Father Vien Nguyen, New Orleans, Louisiana

After Hurricane Katrina and the levee breach that flooded the city in 2005, the Vietnamese American residents of New Orleans East were among the first to return, despite the lack of running water and electricity. Many of them had lived through worse. But when they learned of plans to build a landfill in their community that would hold 6.5 million cubic yards of demolition debris, they reacted with alarm.

"This was just a few months after Katrina, and we were trying to rebuild," says Father Vien Nguyen of Mary Queen of Vietnam Catholic Church, which had about 6,000 parishioners before the hurricane. "We came to the conclusion that if we allowed that landfill to be built, there was no way that families with young children would return."

At first the community was willing to negotiate. City officials said the landfill, known as Chef Menteur, was crucial for rebuilding, and Nguyen felt that since his community had generated some of the debris, they should assume some of the burden for its disposal. At a meeting with the landfill developer, Waste Management Inc., Nguyen asked for three changes: a smaller footprint, a stricter height limit, and a synthetic liner to catch any runoff.

"They said no to all three," he says. "So my response was 'Then we will fight you every step of the way.'"

Nguyen, who came to the United States in 1975, has spent most of his 20 years in the priesthood working on pastoral issues, not environmental ones. But he understood that his parishioners saw the landfill as a threat to their survival. "The older people realized that if their children and grandchildren did not return, all they had endeavored over the past 30 years would come to nothing," he explains. "They were too old to move. People who were in their 40s when they came are now in their 70s. They cannot begin again."

And so the community, now numbering around 4,200, fought—in court, at the city council, at the state legislature. More than 400 people rallied outside city hall, and 200-plus demonstrated in front of the landfill. In August 2006, they convinced Mayor Ray Nagin to sign an order closing the landfill. But Waste Management insisted it had a permit and pressed on. In turn, parishioners locked the landfill gates so the waste trucks couldn't enter. Of the 35 people threatened with arrest, 32 were over the age of 60. That same day, a judge ruled that the city of New Orleans did indeed have the right to shut down the landfill. The community had won.

These days, Nguyen is extending his help to other congregations fighting similar battles, like the Holy Vietnamese Martyrs Mission in Atlanta, which is adjacent to a site that has been rezoned to serve as a waste-transfer station. To him, the deja vu experience is proof that environmental burdens are disproportionately placed on the shoulders of the poor and the voiceless. "Environmental justice means that somehow we need to make sure the burden is equal," he says. "We have to have equality in opportunity and responsibility. Right now that's not the case."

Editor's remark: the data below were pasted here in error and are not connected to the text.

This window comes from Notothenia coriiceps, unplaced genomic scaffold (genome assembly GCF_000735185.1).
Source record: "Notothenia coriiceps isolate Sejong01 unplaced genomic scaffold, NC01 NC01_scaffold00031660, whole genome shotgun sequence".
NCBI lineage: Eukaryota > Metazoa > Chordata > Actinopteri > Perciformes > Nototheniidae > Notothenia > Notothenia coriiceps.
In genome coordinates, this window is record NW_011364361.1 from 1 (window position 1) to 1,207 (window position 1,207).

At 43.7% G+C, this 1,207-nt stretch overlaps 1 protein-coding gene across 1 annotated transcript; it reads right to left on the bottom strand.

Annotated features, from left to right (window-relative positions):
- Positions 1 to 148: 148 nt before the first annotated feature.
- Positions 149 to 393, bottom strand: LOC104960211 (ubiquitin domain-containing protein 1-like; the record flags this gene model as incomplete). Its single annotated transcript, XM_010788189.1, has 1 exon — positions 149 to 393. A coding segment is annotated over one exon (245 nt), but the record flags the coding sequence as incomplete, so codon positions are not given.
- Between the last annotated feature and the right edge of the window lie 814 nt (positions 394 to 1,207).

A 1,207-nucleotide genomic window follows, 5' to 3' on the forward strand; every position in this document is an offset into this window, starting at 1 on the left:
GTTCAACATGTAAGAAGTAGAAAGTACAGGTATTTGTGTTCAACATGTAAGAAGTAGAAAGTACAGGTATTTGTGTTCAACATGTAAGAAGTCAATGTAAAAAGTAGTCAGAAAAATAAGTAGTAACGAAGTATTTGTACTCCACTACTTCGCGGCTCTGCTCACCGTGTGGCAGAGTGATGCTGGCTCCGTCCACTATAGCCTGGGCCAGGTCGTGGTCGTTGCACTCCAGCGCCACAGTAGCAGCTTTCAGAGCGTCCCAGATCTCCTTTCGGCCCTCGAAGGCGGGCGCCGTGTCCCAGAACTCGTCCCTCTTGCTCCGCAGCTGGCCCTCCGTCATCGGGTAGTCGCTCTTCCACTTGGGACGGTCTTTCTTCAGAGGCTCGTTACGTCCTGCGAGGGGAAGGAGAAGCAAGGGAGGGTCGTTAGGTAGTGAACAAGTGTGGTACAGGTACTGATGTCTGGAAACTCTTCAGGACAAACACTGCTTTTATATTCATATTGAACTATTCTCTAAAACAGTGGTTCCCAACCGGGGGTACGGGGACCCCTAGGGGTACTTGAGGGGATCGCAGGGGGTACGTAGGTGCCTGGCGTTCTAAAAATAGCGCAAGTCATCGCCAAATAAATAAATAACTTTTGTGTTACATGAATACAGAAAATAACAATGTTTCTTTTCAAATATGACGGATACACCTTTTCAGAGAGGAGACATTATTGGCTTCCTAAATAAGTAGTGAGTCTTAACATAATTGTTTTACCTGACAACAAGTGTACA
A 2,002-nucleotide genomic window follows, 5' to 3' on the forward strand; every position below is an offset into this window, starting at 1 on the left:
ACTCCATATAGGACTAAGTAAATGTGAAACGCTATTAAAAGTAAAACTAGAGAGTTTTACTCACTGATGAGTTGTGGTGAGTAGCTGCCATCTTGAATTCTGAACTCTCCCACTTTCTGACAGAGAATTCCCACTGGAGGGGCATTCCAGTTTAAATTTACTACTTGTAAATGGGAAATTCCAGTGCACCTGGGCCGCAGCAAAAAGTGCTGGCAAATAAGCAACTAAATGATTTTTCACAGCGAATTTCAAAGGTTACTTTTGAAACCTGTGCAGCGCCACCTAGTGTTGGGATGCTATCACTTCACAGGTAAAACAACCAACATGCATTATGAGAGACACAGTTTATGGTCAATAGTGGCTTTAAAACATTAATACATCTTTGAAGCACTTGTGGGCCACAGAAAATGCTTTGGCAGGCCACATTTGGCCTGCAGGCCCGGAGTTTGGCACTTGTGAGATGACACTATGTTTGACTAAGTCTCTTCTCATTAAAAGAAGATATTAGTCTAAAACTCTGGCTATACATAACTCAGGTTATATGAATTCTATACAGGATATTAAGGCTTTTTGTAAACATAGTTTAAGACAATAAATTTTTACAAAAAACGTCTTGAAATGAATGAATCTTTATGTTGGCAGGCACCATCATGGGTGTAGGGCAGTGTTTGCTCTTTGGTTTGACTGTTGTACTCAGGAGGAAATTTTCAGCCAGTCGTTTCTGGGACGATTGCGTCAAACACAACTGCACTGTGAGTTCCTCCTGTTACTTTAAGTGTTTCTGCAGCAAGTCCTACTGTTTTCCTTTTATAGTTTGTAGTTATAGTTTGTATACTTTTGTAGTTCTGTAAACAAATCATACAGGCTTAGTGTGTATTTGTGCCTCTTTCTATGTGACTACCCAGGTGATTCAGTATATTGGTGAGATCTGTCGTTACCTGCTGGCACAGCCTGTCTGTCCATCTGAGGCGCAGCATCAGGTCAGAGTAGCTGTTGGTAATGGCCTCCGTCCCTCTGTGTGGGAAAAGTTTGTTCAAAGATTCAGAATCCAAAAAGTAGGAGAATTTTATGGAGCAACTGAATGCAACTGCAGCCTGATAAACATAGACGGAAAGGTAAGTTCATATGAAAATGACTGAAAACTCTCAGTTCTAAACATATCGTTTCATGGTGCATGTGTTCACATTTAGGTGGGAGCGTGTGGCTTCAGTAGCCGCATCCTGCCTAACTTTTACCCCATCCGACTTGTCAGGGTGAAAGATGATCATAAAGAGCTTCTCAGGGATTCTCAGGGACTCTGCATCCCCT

The now-closed Chef Menteur landfill still looms large in New Orleans East. It sits, unlined, in the midst of wetlands that drain into a lagoon that many parishioners use to water their gardens. The church is fighting in court to get the wetlands returned to their original state and is also hoping to find a new place for Vietnamese residents to grow food, as they have done since first arriving in New Orleans. The church is developing a 28-acre urban farm where the community can control the safety of water and soil. The farm will include plots for 100 farmers, aquaculture, free-range livestock, and a spot for the farmers' market that has taken place in the neighborhood since 1976. Local chef John Besh, who owns six New Orleans restaurants at which he would like to serve locally grown produce, has promised to work with the community's farmers and even to provide seeds.

It's a fitting image for a city that's a cultural gumbo. "Our people have tasted success," Nguyen says. "And success breeds success." —D.S.

Danny Ray Cook, Bald Knob, West Virginia

Back in the early 1700s, a young Londoner named John Cook was walking by the docks with his sweetheart when he heard music coming from a ship. The two went to investigate, and—so the story goes—the ship set sail with them aboard. They settled in Appalachia, in what is now Boone County, West Virginia. Nearly 300 years later, their descendant Danny Ray Cook still lives in Boone County, in a hollow below Cook Mountain. A retired emergency medical technician and nursing assistant, he tells the story of his ancestors' arrival in the New World as if he'd heard it firsthand. "These are family stories passed down through generations," he says.

Six generations of Cooks are buried on Cook Mountain, in three small family cemeteries. Cook and his family used to go to them to picnic and lay flowers. But while Cook Mountain bears their name, the present-day Cooks had no say when Horizon Resources decided to blast the peak to smithereens to get at the coal seam beneath. As the company chews up the mountain, it spits out millions of tons of rock and topsoil, which get shoveled as fill into nearby valleys. The blasting and filling operations have turned three nearby communities into virtual ghost towns. And now the dead are being evicted too.